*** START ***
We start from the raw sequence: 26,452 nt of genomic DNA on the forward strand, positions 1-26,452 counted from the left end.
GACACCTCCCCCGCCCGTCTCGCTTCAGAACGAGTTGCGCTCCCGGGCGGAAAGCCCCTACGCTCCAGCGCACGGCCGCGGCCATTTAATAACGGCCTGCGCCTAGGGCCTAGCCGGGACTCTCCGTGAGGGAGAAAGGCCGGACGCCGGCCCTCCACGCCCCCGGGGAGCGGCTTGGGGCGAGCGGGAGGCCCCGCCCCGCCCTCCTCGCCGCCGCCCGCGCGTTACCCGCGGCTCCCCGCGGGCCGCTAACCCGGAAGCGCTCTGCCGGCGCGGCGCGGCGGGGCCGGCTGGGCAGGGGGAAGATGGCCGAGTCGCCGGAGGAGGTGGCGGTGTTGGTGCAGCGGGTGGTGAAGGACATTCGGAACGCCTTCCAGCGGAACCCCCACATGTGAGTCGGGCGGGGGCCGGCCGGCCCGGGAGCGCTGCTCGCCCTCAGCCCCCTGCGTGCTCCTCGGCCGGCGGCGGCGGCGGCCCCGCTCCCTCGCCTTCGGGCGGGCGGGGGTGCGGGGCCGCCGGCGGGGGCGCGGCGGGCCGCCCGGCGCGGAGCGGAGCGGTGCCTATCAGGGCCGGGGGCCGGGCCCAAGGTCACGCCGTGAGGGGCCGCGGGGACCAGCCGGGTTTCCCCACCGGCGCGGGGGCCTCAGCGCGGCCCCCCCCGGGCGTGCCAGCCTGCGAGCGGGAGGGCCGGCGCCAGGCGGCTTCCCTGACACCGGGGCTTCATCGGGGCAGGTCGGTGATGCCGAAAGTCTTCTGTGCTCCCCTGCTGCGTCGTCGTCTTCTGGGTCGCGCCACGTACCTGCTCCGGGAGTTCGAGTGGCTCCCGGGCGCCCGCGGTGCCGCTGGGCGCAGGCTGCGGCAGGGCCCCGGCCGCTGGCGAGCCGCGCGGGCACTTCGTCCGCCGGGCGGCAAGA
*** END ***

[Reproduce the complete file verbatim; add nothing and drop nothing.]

We start from the raw sequence: 26,452 nt of genomic DNA on the forward strand, positions 1-26,452 counted from the left end.
GACACCTCCCCCGCCCGTCTCGCTTCAGAACGAGTTGCGCTCCCGGGCGGAAAGCCCCTACGCTCCAGCGCACGGCCGCGGCCATTTAATAACGGCCTGCGCCTAGGGCCTAGCCGGGACTCTCCGTGAGGGAGAAAGGCCGGACGCCGGCCCTCCACGCCCCCGGGGAGCGGCTTGGGGCGAGCGGGAGGCCCCGCCCCGCCCTCCTCGCCGCCGCCCGCGCGTTACCCGCGGCTCCCCGCGGGCCGCTAACCCGGAAGCGCTCTGCCGGCGCGGCGCGGCGGGGCCGGCTGGGCAGGGGGAAGATGGCCGAGTCGCCGGAGGAGGTGGCGGTGTTGGTGCAGCGGGTGGTGAAGGACATTCGGAACGCCTTCCAGCGGAACCCCCACATGTGAGTCGGGCGGGGGCCGGCCGGCCCGGGAGCGCTGCTCGCCCTCAGCCCCCTGCGTGCTCCTCGGCCGGCGGCGGCGGCGGCCCCGCTCCCTCGCCTTCGGGCGGGCGGGGGTGCGGGGCCGCCGGCGGGGGCGCGGCGGGCCGCCCGGCGCGGAGCGGAGCGGTGCCTATCAGGGCCGGGGGCCGGGCCCAAGGTCACGCCGTGAGGGGCCGCGGGGACCAGCCGGGTTTCCCCACCGGCGCGGGGGCCTCAGCGCGGCCCCCCCCGGGCGTGCCAGCCTGCGAGCGGGAGGGCCGGCGCCAGGCGGCTTCCCTGACACCGGGGCTTCATCGGGGCAGGTCGGTGATGCCGAAAGTCTTCTGTGCTCCCCTGCTGCGTCGTCGTCTTCTGGGTCGCGCCACGTACCTGCTCCGGGAGTTCGAGTGGCTCCCGGGCGCCCGCGGTGCCGCTGGGCGCAGGCTGCGGCAGGGCCCCGGCCGCTGGCGAGCCGCGCGGGCACTTCGTCCGCCGGGCGGCAAGA